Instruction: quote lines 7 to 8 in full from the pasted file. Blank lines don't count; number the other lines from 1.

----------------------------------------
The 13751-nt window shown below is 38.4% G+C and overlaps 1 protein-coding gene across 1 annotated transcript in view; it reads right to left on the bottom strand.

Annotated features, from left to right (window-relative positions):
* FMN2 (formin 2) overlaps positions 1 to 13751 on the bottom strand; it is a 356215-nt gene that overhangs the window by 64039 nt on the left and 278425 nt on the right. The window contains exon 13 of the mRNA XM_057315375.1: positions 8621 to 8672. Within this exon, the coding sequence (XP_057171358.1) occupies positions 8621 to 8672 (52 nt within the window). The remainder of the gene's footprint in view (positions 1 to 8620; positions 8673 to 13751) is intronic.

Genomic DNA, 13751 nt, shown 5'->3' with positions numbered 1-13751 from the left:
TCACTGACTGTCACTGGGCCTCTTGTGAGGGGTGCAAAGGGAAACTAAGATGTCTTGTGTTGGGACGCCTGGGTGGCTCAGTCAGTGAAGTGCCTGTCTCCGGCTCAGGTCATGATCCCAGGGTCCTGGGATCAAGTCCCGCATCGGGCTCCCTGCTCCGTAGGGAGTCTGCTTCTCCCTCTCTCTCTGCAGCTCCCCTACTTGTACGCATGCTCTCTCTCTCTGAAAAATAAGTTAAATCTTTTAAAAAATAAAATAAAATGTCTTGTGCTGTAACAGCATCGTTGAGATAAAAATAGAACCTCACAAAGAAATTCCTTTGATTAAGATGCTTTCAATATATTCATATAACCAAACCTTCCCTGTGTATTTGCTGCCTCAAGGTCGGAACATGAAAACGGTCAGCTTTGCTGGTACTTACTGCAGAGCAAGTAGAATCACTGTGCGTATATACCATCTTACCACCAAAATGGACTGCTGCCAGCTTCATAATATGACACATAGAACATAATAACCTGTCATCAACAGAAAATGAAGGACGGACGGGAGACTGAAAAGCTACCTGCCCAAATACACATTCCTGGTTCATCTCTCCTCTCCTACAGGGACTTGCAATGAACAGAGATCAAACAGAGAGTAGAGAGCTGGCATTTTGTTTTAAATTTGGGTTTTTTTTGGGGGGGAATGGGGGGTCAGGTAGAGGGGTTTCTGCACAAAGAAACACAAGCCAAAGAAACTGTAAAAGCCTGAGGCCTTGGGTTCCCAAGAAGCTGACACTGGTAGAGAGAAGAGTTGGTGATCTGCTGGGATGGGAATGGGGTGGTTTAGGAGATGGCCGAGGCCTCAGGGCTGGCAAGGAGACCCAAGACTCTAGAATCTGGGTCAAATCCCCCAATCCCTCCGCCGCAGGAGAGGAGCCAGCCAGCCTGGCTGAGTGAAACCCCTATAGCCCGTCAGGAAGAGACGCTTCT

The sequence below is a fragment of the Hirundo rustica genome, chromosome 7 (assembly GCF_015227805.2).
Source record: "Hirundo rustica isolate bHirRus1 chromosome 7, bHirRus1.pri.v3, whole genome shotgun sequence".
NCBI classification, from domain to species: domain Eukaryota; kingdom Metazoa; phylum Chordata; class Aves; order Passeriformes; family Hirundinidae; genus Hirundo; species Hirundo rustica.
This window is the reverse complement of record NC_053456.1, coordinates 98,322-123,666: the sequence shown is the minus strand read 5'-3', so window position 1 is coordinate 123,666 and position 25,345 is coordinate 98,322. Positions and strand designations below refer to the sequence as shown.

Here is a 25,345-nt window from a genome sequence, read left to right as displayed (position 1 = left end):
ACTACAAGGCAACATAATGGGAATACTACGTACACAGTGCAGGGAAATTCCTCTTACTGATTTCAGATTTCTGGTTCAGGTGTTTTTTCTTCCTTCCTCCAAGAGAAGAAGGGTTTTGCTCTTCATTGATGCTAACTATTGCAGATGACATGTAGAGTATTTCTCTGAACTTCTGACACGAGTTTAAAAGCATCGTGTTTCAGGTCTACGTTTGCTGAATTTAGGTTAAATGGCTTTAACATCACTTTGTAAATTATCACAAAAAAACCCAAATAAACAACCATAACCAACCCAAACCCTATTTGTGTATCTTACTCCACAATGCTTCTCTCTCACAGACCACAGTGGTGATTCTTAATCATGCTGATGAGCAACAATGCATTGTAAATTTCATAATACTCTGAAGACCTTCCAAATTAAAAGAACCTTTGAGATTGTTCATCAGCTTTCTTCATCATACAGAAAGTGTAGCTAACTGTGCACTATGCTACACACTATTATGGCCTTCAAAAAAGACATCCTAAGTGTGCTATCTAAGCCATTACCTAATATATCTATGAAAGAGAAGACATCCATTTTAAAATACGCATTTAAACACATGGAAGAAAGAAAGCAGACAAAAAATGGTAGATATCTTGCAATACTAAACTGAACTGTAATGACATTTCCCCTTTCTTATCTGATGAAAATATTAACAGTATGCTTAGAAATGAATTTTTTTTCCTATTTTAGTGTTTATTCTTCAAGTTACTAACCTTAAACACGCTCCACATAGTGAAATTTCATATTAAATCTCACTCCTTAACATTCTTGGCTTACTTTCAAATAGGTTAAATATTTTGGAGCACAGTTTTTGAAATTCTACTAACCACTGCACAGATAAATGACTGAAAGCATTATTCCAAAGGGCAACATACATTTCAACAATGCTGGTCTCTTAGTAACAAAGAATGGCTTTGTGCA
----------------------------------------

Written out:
Source record: "Hirundo rustica isolate bHirRus1 chromosome 7, bHirRus1.pri.v3, whole genome shotgun sequence".
NCBI classification, from domain to species: domain Eukaryota; kingdom Metazoa; phylum Chordata; class Aves; order Passeriformes; family Hirundinidae; genus Hirundo; species Hirundo rustica.